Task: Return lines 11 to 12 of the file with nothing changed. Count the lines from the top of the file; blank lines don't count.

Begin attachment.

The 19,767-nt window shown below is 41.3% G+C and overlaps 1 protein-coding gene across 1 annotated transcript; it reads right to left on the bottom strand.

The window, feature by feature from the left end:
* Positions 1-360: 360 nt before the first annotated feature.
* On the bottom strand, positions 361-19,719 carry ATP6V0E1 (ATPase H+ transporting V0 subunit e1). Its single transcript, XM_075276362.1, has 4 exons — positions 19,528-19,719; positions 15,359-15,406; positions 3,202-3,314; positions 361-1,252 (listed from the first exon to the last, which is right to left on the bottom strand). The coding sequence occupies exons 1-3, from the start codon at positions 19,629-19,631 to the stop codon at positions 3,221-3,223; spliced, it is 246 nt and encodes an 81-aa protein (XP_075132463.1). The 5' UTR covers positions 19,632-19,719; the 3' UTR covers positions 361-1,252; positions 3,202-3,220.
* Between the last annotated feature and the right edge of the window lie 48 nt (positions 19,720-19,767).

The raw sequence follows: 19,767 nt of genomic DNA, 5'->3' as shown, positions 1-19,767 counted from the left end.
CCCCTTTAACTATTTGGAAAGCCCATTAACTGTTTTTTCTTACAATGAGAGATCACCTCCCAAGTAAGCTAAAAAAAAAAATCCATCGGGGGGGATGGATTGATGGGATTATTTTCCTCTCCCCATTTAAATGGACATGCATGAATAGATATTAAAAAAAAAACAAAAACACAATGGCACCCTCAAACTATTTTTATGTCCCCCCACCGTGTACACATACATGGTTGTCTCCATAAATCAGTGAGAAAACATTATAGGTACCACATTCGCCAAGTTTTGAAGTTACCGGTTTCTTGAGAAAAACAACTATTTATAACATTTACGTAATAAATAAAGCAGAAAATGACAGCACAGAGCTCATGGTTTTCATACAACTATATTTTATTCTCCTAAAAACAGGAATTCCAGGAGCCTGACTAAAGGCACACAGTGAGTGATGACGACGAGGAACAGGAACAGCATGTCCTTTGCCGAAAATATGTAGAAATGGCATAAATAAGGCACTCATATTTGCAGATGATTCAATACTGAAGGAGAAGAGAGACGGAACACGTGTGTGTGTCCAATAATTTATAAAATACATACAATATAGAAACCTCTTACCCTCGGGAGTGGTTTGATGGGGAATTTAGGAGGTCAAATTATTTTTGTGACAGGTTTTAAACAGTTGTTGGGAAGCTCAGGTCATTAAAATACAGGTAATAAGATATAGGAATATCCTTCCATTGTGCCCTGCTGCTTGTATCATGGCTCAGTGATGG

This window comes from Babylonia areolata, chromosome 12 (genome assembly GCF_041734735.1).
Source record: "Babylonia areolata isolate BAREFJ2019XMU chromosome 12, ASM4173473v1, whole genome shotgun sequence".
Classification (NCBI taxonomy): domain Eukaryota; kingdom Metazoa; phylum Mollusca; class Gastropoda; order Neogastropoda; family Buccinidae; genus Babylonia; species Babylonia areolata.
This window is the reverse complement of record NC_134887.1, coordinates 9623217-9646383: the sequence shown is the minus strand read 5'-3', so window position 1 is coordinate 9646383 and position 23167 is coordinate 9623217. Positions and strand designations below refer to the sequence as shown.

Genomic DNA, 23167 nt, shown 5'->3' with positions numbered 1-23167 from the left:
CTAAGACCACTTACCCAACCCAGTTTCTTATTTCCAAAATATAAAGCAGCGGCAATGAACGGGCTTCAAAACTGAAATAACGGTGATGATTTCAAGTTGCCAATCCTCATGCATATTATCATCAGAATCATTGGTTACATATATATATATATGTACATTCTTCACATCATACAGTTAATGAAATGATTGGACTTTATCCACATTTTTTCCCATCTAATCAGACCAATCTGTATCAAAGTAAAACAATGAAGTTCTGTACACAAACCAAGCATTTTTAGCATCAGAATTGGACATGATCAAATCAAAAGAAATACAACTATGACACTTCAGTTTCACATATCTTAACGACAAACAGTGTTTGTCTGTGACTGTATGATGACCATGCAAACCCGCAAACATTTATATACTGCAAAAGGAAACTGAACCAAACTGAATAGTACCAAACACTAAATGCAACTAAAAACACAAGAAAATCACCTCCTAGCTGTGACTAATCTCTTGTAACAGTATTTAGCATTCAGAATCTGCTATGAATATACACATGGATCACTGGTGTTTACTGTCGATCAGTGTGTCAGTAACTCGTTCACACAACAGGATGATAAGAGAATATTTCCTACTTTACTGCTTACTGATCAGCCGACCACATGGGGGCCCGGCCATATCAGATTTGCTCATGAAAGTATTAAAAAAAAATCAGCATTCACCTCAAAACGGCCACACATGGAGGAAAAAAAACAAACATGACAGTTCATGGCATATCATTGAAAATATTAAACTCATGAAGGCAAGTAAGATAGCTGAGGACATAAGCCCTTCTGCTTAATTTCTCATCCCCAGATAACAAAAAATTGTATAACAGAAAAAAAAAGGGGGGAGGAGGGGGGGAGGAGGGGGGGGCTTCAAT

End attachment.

This window is the reverse complement of record NC_134887.1, coordinates 9623217-9646383: the sequence shown is the minus strand read 5'-3', so window position 1 is coordinate 9646383 and position 23167 is coordinate 9623217. Positions and strand designations below refer to the sequence as shown.

Genomic DNA, 23167 nt, shown 5'->3' with positions numbered 1-23167 from the left: